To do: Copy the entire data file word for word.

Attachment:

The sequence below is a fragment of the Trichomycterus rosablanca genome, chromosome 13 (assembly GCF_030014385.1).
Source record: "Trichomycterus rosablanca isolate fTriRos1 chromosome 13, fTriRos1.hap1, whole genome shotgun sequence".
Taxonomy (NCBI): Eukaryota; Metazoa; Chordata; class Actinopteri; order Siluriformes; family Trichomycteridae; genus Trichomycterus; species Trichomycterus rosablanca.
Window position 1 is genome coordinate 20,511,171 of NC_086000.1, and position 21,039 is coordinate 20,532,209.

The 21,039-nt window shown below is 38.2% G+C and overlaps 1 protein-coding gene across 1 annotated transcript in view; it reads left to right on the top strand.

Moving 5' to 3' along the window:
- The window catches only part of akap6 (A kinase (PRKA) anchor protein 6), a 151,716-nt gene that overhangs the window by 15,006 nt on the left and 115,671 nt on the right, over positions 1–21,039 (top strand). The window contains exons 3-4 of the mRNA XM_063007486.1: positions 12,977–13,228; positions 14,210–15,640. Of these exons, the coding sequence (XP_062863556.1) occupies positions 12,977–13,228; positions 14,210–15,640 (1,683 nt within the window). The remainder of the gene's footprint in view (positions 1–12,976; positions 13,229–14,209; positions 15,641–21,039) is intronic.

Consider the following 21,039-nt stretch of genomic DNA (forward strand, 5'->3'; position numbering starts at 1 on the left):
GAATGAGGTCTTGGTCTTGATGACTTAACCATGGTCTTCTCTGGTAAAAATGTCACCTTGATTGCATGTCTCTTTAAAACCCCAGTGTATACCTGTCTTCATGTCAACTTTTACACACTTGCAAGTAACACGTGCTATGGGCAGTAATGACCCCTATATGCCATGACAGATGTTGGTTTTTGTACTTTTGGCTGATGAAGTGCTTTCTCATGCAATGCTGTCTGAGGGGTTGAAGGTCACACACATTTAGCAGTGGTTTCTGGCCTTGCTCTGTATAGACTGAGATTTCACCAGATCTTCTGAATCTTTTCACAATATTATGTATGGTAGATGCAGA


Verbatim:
The sequence below is a fragment of the Trichomycterus rosablanca genome, chromosome 13 (assembly GCF_030014385.1).
Source record: "Trichomycterus rosablanca isolate fTriRos1 chromosome 13, fTriRos1.hap1, whole genome shotgun sequence".
Taxonomy (NCBI): Eukaryota; Metazoa; Chordata; class Actinopteri; order Siluriformes; family Trichomycteridae; genus Trichomycterus; species Trichomycterus rosablanca.
Window position 1 is genome coordinate 20,511,171 of NC_086000.1, and position 21,039 is coordinate 20,532,209.

The 21,039-nt window shown below is 38.2% G+C and overlaps 1 protein-coding gene across 1 annotated transcript in view; it reads left to right on the top strand.

Moving 5' to 3' along the window:
- The window catches only part of akap6 (A kinase (PRKA) anchor protein 6), a 151,716-nt gene that overhangs the window by 15,006 nt on the left and 115,671 nt on the right, over positions 1–21,039 (top strand). The window contains exons 3-4 of the mRNA XM_063007486.1: positions 12,977–13,228; positions 14,210–15,640. Of these exons, the coding sequence (XP_062863556.1) occupies positions 12,977–13,228; positions 14,210–15,640 (1,683 nt within the window). The remainder of the gene's footprint in view (positions 1–12,976; positions 13,229–14,209; positions 15,641–21,039) is intronic.

Consider the following 21,039-nt stretch of genomic DNA (forward strand, 5'->3'; position numbering starts at 1 on the left):
GAATGAGGTCTTGGTCTTGATGACTTAACCATGGTCTTCTCTGGTAAAAATGTCACCTTGATTGCATGTCTCTTTAAAACCCCAGTGTATACCTGTCTTCATGTCAACTTTTACACACTTGCAAGTAACACGTGCTATGGGCAGTAATGACCCCTATATGCCATGACAGATGTTGGTTTTTGTACTTTTGGCTGATGAAGTGCTTTCTCATGCAATGCTGTCTGAGGGGTTGAAGGTCACACACATTTAGCAGTGGTTTCTGGCCTTGCTCTGTATAGACTGAGATTTCACCAGATCTTCTGAATCTTTTCACAATATTATGTATGGTAGATGCAGA